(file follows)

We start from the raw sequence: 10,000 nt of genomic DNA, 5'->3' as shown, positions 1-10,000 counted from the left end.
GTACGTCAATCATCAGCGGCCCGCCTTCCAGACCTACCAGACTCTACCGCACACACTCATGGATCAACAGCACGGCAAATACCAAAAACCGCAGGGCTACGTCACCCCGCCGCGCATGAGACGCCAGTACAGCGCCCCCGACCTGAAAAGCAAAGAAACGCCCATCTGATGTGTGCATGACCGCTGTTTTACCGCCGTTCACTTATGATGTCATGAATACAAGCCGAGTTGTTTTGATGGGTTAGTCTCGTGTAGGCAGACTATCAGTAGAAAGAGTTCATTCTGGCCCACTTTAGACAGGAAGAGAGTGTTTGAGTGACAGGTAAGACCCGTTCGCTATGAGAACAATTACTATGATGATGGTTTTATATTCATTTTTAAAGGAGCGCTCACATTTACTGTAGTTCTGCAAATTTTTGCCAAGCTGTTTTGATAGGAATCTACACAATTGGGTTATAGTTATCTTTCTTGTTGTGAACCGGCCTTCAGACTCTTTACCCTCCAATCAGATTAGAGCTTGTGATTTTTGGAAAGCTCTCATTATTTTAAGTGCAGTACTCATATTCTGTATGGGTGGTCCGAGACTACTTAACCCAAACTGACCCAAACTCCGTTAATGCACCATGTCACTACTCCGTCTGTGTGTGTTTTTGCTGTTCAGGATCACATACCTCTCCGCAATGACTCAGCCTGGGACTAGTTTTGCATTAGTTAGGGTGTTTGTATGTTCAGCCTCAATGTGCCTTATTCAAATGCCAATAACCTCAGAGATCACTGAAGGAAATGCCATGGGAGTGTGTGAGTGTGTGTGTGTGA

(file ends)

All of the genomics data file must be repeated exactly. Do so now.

We start from the raw sequence: 10,000 nt of genomic DNA, 5'->3' as shown, positions 1-10,000 counted from the left end.
GTACGTCAATCATCAGCGGCCCGCCTTCCAGACCTACCAGACTCTACCGCACACACTCATGGATCAACAGCACGGCAAATACCAAAAACCGCAGGGCTACGTCACCCCGCCGCGCATGAGACGCCAGTACAGCGCCCCCGACCTGAAAAGCAAAGAAACGCCCATCTGATGTGTGCATGACCGCTGTTTTACCGCCGTTCACTTATGATGTCATGAATACAAGCCGAGTTGTTTTGATGGGTTAGTCTCGTGTAGGCAGACTATCAGTAGAAAGAGTTCATTCTGGCCCACTTTAGACAGGAAGAGAGTGTTTGAGTGACAGGTAAGACCCGTTCGCTATGAGAACAATTACTATGATGATGGTTTTATATTCATTTTTAAAGGAGCGCTCACATTTACTGTAGTTCTGCAAATTTTTGCCAAGCTGTTTTGATAGGAATCTACACAATTGGGTTATAGTTATCTTTCTTGTTGTGAACCGGCCTTCAGACTCTTTACCCTCCAATCAGATTAGAGCTTGTGATTTTTGGAAAGCTCTCATTATTTTAAGTGCAGTACTCATATTCTGTATGGGTGGTCCGAGACTACTTAACCCAAACTGACCCAAACTCCGTTAATGCACCATGTCACTACTCCGTCTGTGTGTGTTTTTGCTGTTCAGGATCACATACCTCTCCGCAATGACTCAGCCTGGGACTAGTTTTGCATTAGTTAGGGTGTTTGTATGTTCAGCCTCAATGTGCCTTATTCAAATGCCAATAACCTCAGAGATCACTGAAGGAAATGCCATGGGAGTGTGTGAGTGTGTGTGTGTGA